logo nano spa 1
  • Cabecera 1
    nanoscience and nanotechnology: small is different
  • Home
  • Research
  • Projects
  • 2015
  • SOGRAPH Tailoring Spin-Orbit Effects in Graphene for Spin-Orbitronic Applications

SOGRAPH Tailoring Spin-Orbit Effects in Graphene for Spin-Orbitronic Applications

Prof. Rodolfo Miranda (coordinator), Prof. Julio Camarero and Dr. Paolo Perna (PI).

SOGRAPH Tailoring Spin-Orbit Effects in Graphene for Spin-Orbitronic Applications
    Funding :

    FLAG ERA Graphene Flagship. PCIN-2015-126

    Duration: 2015 - 2017
    36 months

The development of all-graphene spintronic devices requires that, in addition to its passive capability to transmit spins over long distances, other active properties are incorporated to graphene. Recent advances by some of the partners have led to the generation of long range magnetic order and spin filtering in graphene by molecular functionalization as well as the introduction of giant spin-orbit coupling (SOC) in the electronic bands of graphene by intercalation of Pb.

The SOgraphene project incorporates these developments as the base for designing novel nanoarchitectures targeting the investigation of the role and the control of SOC in graphene as a source of large chiral exchange interaction, commonly known as Dzyaloshinskii–Moriya interaction (DMI), leading to stabilization and manipulation of magnetic skyrmions, and/or as efficient source of large pure spin current by Spin Hall Effect (SHE).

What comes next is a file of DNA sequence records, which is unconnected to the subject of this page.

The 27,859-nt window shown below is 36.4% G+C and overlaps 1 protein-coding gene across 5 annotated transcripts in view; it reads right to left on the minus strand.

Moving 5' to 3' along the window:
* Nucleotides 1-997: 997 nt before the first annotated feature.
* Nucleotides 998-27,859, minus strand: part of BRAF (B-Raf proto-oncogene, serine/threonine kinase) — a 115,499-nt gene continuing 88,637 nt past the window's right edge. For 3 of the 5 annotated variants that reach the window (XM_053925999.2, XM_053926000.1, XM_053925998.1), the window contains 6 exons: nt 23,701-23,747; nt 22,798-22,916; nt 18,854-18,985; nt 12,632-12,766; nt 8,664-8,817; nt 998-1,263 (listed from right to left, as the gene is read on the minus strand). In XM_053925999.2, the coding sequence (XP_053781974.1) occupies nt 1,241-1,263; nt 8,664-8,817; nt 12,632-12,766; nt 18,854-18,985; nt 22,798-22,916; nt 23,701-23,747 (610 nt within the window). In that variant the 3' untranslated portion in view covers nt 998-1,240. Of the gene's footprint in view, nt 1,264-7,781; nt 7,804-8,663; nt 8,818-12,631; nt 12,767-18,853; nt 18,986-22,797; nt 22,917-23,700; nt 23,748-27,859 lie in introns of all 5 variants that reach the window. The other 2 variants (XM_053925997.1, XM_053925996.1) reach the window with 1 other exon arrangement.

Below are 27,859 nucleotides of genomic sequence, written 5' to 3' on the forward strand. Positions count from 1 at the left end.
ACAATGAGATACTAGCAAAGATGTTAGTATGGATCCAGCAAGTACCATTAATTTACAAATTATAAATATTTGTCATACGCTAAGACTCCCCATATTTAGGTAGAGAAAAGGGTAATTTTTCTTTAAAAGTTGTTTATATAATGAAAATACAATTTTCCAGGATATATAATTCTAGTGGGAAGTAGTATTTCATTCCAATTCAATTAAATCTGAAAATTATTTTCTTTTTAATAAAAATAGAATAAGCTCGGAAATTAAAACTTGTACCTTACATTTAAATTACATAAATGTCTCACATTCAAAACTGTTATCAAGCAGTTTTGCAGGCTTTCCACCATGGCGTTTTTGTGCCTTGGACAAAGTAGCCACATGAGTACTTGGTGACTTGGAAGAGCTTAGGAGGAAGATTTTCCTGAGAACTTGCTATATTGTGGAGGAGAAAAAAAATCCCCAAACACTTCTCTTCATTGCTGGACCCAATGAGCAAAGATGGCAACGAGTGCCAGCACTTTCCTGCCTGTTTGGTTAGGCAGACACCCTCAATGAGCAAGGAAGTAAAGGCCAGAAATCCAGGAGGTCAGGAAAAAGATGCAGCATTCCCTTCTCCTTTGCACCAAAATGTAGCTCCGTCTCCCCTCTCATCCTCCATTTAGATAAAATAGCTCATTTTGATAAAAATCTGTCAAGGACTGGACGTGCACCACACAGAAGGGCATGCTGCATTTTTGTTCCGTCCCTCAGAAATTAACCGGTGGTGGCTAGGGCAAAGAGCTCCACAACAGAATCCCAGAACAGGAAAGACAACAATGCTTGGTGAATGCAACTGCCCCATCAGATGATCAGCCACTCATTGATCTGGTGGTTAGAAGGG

SOgraphene aims to i) create, ii) characterize, iii) image, and iv) test all-graphene spin-orbitronic systems/devices functional at room temperature (RT) by exploiting the advantages of combining ferromagnetic (FM) and/or non-magnetic (NM) heavy metals underneath of a graphene (gr) layer. In particular, the following stack sequences gr/Pb/Co/NM2 and gr/Pb/ insulating will be explored. Different issues will be addressed: a) induce large interfacial chiral interactions and skyrmions in perpendicular magnetic anisotropy (PMA) ultra-thin Co layers in proximity with Pb, b) induce SOC and SHE in graphene by the proximity of Pb; and c) the combined proximities of graphene with Pb and Co to imprint skyrmionic textures into graphene. For the three cases, the gate-tunability of graphene would, in addition, allow electric field control of such interface-induced effects. In view of practical applications, SOgraphene will open the way for the development of the next generation of low-power, faster and smaller spin-orbitronic devices in 21st century.